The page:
The Magic Of Craft

Behind The Grade Q+A: Jonny Tully

Was there a specific film or ad or music video that made you want to get into the industry/become a colourist?

There was a wonderful era of music videos when Spike Jonze, Chris Cunningham and Michel Gondry released their Directors Label DVDs. Every film was so inspiring and I’m sure encouraged a generation of filmmakers. I started out by making a few short films and music videos and when I discovered grading that was all I wanted to do.

What’s your process when developing a look?

I’ll look through the treatment or any references that have been provided and watch the project through to see what I think will work with the material. Having the Director, DP or agency in the room is always going to help when exploring ideas and defining the direction for the grade. Once that’s established I’ll pick out a few key shots and start building a look that works across the project. I’ll always refer back to the references and the offline so we can all see how it’s developing and know that the client is going to be excited (and not surprised) by the grade too.

Above: Still from Toyota ‘Start Your Impossible’. Cinematography by Joe Douglas. Directed by Amy Becker-Burnett.

What was your first ever project?

I graded a few student films at University using After Effects. That was at the time of Mini DV so not a huge amount you could get out of the material, especially as everything was shot without any lighting. Grading was also a bit of a dark art back then so I had a lot of fun trying to work it all out. As Henri Cartier-Bresson said “Your first 10,000 photographs are your worst.” My first grades were definitely the start of a long journey.

Is there any piece of work you wish you’d worked on? Why?

Although both before my time Koyaanisqatsi or Baraka would have been something to be very proud of. Two fantastic films with such beautiful and engaging cinematography. Both are an incredible view of human existence from around the world and could be looked back on for years to come.

Above: Still from Baraka (1992), directed by Ron Fricke

What’s your favourite part of a project?

The entire process is wonderful, we’re incredibly lucky, but establishing the look in the suite can be the most rewarding. Your clients could be at the end of a project that may have had challenges along the way. Then they get to see their project come to life in a creative and collaborative environment. Once a look has been built and everything has been balanced, playing the first pass can be very enjoyable (and sometimes a relief) for everyone in the room.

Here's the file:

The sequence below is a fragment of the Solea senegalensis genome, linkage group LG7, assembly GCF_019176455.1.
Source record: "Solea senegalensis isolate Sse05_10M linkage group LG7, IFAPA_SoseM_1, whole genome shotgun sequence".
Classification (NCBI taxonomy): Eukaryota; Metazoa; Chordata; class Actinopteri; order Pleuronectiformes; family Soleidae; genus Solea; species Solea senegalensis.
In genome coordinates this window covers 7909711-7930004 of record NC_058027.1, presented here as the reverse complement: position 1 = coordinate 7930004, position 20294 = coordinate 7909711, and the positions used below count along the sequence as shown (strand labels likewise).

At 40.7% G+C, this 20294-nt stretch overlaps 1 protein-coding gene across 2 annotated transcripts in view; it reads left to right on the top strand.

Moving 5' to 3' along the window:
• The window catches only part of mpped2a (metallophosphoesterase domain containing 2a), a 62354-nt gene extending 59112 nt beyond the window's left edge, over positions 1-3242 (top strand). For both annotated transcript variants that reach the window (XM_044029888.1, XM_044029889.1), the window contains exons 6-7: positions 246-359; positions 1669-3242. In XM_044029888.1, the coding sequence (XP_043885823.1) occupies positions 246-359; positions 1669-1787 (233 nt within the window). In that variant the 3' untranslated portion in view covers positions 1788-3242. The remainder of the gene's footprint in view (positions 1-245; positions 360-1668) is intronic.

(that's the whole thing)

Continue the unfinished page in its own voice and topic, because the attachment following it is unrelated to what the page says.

What’s the most useful piece of tech or tool you use? What challenge(s) does it help you overcome?

The latest version of Resolve has some amazing features. We can grade with such precision and very quickly effect specific parts of the image without having to track shapes or pull keys. As well as that Streambox was incredibly useful during restrictions for getting instant feedback and allowing everyone to stay involved with the grade. It’s wonderful having clients back in the suite now and it’s great that we still have Streambox available for those that can’t attend.

Above: Still from ‘Love Languages’ for Netflix. Cinematography by Olan Collardy. Directed by Jason Osbourne.

What advice would you give to aspiring colourists?

Starting out I’d always suggest keeping it simple. We have so many tools and it’s easy to get over excited with keys, shapes and effects but having a good primary grade as your base is going to make your grading process so much easier. If you have someone you can learn from and give feedback that will speed up your progress. If not, there is a lot of information on the internet. Some good and a lot of bad unfortunately. I would suggest a website such as Mixing light or Lowepost as they have credible Colourists to learn from.

What’s your creative process like working with DPs and directors?

If we’ve not worked together before I’ll always look at their previous work to get an understanding of their style. When they’re in the suite it’s always great exploring their ideas and showing them what I think works too. Once you’ve graded a couple of projects together you know what they like and then the sessions can really flow. Being involved early on can definitely enhance a project too. Discussing ideas and references to help create a LUT can help to establish the look on set and should give them a nice looking offline edit too.

Above: Still from Off-White commercial. Cinematography by Olan Collardy. Directed by BAFIC.

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